- A main basis of the paleo diet is the “discordance hypothesis”, originally proposed by Dr. Boyd Eaton , that all the lifestyle changes that have occurred since the advent of agriculture and civilization were very rapid on an evolutionary time scale, and that we have not had time to evolve to them. We evolved to be the guy with the spear in the cartoon above, but in the blink of an eye we’re hunched over the computer or worse yet, sitting in a lazy-boy recliner eating junk food. But actually organisms can adapt quickly when their environment changes, which is Dr. Zuk’s specialty. She gives some fascinating examples of rapid adaptation to environmental changes in insects and animals. As for humans, there are multiple cases like a genetic variation that allows some of us to digest lactose as adults, and the adaptation to resist malaria, that have occurred after the advent of agriculture.
But I don’t think the fact that we have done some evolving since 10,000 years ago invalidates the paleo idea. She points out elsewhere in the book that evolutionary changes are often not perfect designs, but compromises. Our spines show evidence that they evolved at a time when we were still knuckle draggers (actually they also have features dating back to fish). They are not ideally suited for us to be upright which can lead to back issues, but becoming upright was an evolutionary advantage.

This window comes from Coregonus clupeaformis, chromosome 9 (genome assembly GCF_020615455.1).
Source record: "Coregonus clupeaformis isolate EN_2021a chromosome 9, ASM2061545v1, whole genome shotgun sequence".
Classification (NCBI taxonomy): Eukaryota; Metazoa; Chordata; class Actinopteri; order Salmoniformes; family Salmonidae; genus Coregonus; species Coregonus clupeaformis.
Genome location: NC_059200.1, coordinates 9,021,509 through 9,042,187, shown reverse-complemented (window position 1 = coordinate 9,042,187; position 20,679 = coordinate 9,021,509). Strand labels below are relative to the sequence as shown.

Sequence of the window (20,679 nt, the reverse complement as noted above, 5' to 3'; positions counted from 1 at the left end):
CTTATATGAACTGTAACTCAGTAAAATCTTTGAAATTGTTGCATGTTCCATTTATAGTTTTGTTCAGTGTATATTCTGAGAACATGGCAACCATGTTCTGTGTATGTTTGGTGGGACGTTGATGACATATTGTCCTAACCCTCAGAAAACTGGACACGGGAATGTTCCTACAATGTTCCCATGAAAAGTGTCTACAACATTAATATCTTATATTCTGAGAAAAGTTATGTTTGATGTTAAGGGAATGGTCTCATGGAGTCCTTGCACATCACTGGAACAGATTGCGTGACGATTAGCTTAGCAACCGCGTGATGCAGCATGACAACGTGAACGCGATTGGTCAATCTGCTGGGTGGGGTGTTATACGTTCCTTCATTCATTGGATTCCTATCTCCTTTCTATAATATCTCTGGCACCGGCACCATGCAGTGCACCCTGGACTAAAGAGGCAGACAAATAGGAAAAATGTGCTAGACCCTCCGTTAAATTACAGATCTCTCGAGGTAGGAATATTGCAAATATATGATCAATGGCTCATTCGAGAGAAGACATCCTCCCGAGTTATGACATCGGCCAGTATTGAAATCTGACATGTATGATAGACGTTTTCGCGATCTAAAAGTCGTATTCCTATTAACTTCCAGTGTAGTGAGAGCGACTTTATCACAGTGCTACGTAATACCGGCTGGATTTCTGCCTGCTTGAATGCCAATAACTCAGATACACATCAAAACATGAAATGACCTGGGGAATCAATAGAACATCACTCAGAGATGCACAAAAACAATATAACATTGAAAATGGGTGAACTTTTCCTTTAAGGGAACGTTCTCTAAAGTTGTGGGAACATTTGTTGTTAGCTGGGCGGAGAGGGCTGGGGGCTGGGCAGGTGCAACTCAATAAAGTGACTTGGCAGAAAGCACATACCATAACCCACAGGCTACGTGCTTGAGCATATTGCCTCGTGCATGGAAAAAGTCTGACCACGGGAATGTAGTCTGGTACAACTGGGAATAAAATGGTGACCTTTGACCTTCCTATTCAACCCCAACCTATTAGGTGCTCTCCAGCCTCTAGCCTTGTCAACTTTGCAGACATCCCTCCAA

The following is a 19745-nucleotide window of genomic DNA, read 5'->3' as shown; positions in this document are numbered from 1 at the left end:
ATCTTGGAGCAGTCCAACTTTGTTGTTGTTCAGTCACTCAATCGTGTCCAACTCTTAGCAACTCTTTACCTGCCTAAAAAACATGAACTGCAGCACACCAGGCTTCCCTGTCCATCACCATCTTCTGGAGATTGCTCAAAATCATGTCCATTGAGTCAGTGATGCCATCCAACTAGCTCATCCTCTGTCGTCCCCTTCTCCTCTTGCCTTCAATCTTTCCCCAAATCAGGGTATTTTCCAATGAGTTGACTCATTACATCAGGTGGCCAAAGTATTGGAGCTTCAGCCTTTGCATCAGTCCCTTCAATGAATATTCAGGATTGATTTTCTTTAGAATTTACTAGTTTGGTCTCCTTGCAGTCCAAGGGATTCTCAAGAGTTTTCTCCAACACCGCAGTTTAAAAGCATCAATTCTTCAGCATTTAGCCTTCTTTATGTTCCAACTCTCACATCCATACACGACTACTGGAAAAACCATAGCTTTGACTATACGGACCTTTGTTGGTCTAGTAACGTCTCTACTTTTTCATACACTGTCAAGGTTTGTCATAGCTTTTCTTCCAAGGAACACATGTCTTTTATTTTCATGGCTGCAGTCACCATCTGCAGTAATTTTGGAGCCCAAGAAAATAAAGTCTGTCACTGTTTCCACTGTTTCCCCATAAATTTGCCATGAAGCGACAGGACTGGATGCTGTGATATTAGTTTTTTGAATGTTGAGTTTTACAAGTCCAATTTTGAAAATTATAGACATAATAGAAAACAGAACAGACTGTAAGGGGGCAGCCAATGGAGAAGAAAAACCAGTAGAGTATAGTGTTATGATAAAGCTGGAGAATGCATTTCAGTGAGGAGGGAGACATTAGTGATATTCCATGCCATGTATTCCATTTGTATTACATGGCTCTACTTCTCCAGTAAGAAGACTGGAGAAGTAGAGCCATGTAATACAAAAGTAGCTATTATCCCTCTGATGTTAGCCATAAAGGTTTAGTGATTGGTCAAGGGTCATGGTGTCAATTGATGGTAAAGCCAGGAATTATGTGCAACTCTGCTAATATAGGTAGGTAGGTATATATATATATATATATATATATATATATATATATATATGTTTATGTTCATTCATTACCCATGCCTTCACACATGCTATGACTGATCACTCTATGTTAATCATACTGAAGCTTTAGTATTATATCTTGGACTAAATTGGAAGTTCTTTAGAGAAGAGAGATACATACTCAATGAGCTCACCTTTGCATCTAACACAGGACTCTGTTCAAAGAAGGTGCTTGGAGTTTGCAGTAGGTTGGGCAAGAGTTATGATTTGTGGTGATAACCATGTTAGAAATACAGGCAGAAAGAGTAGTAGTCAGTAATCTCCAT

Another good example of a compromise is the adaptation to malaria in Africa, the sickle cell mutation. If you get one copy of the sickle cell gene it makes you more resistant to malaria, but if you get two copies, it causes sickle cell anemia, a terrible disease. This is clearly not a perfect solution but a compromise. But to me these examples still make the discordance hypothesis valid. Yes it is possible for us to evolve so we would be better able to digest twinkies, but that adaptation would likely be a compromise with side effects. Isn’t it better to just eat healthy foods and avoid the need for that adaptation?
Dr. Zuk also makes a distinction between horticulture and intensive agriculture: We didn’t go straight from being hunter-gatherers to living in cities eating mostly bread. There were hunter-gatherers who remained healthy and fit, who supplemented their diet by planting some tubers or other small crops with sticks. I discussed this above under “small scale agriculture”.
The Paleo diet was also discussed in an interesting Ted talk by Dr. Christine Wariner. She too objected to the paleo diet being in the sole form of high meat, and argued that the fossil record does not support this: hunter gatherers instead ate a variety of foods both seasonally and depending on their region. She also made an interesting argument that the modern versions of foods that are allowed on the paleo diet, like veggies and fruits, bear no relation to their wild Paleolithic predecessors. Some of the salad greens we eat, for example, are bitter and almost indigestible in their wild state. Wild almonds are poisonous (contain too much cyanide). She wondered why we are allowed to eat modern versions of foods like these, highly modified by centuries of farming practices, and call that paleo.